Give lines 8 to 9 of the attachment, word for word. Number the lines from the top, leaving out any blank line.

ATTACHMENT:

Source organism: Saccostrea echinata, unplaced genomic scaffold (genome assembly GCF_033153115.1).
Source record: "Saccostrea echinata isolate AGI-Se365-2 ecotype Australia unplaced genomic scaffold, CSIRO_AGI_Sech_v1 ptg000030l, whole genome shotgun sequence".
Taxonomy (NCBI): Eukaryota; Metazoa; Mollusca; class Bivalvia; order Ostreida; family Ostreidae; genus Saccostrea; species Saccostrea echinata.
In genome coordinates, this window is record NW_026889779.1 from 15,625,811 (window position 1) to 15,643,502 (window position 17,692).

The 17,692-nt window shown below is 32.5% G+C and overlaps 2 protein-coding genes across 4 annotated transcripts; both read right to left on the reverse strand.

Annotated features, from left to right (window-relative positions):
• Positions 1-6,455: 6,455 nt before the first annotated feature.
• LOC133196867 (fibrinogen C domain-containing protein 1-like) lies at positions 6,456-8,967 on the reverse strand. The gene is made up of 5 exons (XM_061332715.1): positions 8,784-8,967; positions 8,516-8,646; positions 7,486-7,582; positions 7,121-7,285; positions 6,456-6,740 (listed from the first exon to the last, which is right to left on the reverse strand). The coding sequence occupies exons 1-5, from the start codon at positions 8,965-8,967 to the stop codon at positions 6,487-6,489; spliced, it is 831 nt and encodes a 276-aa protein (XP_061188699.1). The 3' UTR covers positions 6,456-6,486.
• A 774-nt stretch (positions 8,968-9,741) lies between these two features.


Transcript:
• LOC133196867 (fibrinogen C domain-containing protein 1-like) lies at positions 6,456-8,967 on the reverse strand. The gene is made up of 5 exons (XM_061332715.1): positions 8,784-8,967; positions 8,516-8,646; positions 7,486-7,582; positions 7,121-7,285; positions 6,456-6,740 (listed from the first exon to the last, which is right to left on the reverse strand). The coding sequence occupies exons 1-5, from the start codon at positions 8,965-8,967 to the stop codon at positions 6,487-6,489; spliced, it is 831 nt and encodes a 276-aa protein (XP_061188699.1). The 3' UTR covers positions 6,456-6,486.
• A 774-nt stretch (positions 8,968-9,741) lies between these two features.